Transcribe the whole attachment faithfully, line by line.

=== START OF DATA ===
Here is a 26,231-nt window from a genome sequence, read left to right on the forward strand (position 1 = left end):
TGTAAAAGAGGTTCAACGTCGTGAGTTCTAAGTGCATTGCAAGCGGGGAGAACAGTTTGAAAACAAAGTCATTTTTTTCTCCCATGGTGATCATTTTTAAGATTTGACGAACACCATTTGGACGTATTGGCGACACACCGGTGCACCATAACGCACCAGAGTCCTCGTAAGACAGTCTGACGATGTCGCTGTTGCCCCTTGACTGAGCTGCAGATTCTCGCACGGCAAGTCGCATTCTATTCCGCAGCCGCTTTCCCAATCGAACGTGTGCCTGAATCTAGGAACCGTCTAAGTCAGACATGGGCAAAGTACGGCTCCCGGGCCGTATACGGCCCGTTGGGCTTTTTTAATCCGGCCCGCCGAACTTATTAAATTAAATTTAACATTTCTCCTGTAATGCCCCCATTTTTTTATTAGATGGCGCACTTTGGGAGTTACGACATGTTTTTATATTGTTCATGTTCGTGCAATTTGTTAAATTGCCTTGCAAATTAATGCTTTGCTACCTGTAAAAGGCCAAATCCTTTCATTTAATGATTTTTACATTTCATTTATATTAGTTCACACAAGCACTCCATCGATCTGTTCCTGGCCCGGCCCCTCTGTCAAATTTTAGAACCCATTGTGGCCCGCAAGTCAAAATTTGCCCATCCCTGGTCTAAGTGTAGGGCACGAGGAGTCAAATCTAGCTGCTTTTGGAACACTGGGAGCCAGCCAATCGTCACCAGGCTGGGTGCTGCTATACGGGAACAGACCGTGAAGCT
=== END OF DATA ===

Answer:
Here is a 26,231-nt window from a genome sequence, read left to right on the forward strand (position 1 = left end):
TGTAAAAGAGGTTCAACGTCGTGAGTTCTAAGTGCATTGCAAGCGGGGAGAACAGTTTGAAAACAAAGTCATTTTTTTCTCCCATGGTGATCATTTTTAAGATTTGACGAACACCATTTGGACGTATTGGCGACACACCGGTGCACCATAACGCACCAGAGTCCTCGTAAGACAGTCTGACGATGTCGCTGTTGCCCCTTGACTGAGCTGCAGATTCTCGCACGGCAAGTCGCATTCTATTCCGCAGCCGCTTTCCCAATCGAACGTGTGCCTGAATCTAGGAACCGTCTAAGTCAGACATGGGCAAAGTACGGCTCCCGGGCCGTATACGGCCCGTTGGGCTTTTTTAATCCGGCCCGCCGAACTTATTAAATTAAATTTAACATTTCTCCTGTAATGCCCCCATTTTTTTATTAGATGGCGCACTTTGGGAGTTACGACATGTTTTTATATTGTTCATGTTCGTGCAATTTGTTAAATTGCCTTGCAAATTAATGCTTTGCTACCTGTAAAAGGCCAAATCCTTTCATTTAATGATTTTTACATTTCATTTATATTAGTTCACACAAGCACTCCATCGATCTGTTCCTGGCCCGGCCCCTCTGTCAAATTTTAGAACCCATTGTGGCCCGCAAGTCAAAATTTGCCCATCCCTGGTCTAAGTGTAGGGCACGAGGAGTCAAATCTAGCTGCTTTTGGAACACTGGGAGCCAGCCAATCGTCACCAGGCTGGGTGCTGCTATACGGGAACAGACCGTGAAGCT